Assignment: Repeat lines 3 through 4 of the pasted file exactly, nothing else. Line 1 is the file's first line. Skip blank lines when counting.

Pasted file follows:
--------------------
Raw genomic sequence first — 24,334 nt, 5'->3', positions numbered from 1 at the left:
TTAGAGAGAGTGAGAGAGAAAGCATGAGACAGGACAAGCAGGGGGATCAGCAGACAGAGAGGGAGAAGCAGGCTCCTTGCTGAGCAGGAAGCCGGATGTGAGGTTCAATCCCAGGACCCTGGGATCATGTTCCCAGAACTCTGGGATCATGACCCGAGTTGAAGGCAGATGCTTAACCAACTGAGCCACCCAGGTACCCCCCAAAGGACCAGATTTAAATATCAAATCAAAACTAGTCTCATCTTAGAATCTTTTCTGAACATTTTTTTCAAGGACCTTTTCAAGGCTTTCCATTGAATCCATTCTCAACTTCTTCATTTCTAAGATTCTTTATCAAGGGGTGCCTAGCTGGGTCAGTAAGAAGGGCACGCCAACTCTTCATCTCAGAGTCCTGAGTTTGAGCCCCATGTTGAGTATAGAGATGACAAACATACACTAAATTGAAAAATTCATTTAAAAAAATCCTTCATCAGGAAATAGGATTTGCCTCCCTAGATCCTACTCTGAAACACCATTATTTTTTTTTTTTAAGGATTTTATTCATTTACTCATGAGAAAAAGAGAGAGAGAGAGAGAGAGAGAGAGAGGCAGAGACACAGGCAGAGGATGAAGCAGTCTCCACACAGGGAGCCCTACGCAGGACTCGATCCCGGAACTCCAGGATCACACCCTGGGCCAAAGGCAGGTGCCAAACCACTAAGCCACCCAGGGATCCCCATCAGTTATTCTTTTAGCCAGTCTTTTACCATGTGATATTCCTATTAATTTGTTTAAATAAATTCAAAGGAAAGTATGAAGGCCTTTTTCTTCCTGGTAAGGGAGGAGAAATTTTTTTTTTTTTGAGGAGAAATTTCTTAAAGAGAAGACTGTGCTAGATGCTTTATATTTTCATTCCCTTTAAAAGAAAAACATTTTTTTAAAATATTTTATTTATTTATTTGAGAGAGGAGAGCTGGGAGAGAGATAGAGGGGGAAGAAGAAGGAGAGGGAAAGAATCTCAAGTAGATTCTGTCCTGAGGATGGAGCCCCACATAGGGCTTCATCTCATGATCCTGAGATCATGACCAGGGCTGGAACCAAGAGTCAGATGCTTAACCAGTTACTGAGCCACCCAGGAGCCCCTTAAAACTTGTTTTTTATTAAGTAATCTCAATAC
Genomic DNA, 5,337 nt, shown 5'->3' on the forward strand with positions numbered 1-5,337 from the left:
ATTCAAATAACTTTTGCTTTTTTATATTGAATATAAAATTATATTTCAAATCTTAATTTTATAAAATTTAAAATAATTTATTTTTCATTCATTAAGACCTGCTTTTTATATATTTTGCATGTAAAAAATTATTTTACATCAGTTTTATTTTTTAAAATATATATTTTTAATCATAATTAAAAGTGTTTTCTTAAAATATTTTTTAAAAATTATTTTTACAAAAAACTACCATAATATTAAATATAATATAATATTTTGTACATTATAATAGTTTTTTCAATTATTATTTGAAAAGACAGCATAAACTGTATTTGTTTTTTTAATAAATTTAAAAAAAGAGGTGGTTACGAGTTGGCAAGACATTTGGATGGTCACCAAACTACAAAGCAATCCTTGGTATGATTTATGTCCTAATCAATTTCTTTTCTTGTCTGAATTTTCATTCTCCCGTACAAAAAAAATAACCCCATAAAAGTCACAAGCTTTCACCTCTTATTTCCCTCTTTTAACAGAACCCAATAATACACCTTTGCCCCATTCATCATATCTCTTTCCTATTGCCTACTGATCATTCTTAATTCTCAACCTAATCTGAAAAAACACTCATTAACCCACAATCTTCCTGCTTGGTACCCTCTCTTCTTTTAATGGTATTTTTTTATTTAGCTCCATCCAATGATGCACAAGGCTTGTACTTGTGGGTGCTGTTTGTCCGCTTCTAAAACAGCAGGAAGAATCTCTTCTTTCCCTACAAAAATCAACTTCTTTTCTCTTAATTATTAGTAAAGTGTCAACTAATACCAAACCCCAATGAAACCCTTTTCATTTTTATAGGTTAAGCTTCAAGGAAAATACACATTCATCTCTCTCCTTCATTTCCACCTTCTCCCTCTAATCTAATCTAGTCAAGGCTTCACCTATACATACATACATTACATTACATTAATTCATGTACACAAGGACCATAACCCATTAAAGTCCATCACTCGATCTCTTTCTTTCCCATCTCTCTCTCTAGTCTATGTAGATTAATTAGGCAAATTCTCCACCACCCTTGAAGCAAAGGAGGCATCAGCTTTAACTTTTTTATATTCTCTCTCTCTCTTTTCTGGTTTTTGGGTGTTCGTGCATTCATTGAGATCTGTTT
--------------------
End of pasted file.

Genomic DNA, 5,337 nt, shown 5'->3' on the forward strand with positions numbered 1-5,337 from the left:
ATTCAAATAACTTTTGCTTTTTTATATTGAATATAAAATTATATTTCAAATCTTAATTTTATAAAATTTAAAATAATTTATTTTTCATTCATTAAGACCTGCTTTTTATATATTTTGCATGTAAAAAATTATTTTACATCAGTTTTATTTTTTAAAATATATATTTTTAATCATAATTAAAAGTGTTTTCTTAAAATATTTTTTAAAAATTATTTTTACAAAAAACTACCATAATATTAAATATAATATAATATTTTGTACATTATAATAGTTTTTTCAATTATTATTTGAAAAGACAGCATAAACTGTATTTGTTTTTTTAATAAATTTAAAAAAAGAGGTGGTTACGAGTTGGCAAGACATTTGGATGGTCACCAAACTACAAAGCAATCCTTGGTATGATTTATGTCCTAATCAATTTCTTTTCTTGTCTGAATTTTCATTCTCCCGTACAAAAAAAATAACCCCATAAAAGTCACAAGCTTTCACCTCTTATTTCCCTCTTTTAACAGAACCCAATAATACACCTTTGCCCCATTCATCATATCTCTTTCCTATTGCCTACTGATCATTCTTAATTCTCAACCTAATCTGAAAAAACACTCATTAACCCACAATCTTCCTGCTTGGTACCCTCTCTTCTTTTAATGGTATTTTTTTATTTAGCTCCATCCAATGATGCACAAGGCTTGTACTTGTGGGTGCTGTTTGTCCGCTTCTAAAACAGCAGGAAGAATCTCTTCTTTCCCTACAAAAATCAACTTCTTTTCTCTTAATTATTAGTAAAGTGTCAACTAATACCAAACCCCAATGAAACCCTTTTCATTTTTATAGGTTAAGCTTCAAGGAAAATACACATTCATCTCTCTCCTTCATTTCCACCTTCTCCCTCTAATCTAATCTAGTCAAGGCTTCACCTATACATACATACATTACATTACATTAATTCATGTACACAAGGACCATAACCCATTAAAGTCCATCACTCGATCTCTTTCTTTCCCATCTCTCTCTCTAGTCTATGTAGATTAATTAGGCAAATTCTCCACCACCCTTGAAGCAAAGGAGGCATCAGCTTTAACTTTTTTATATTCTCTCTCTCTCTTTTCTGGTTTTTGGGTGTTCGTGCATTCATTGAGATCTGTTT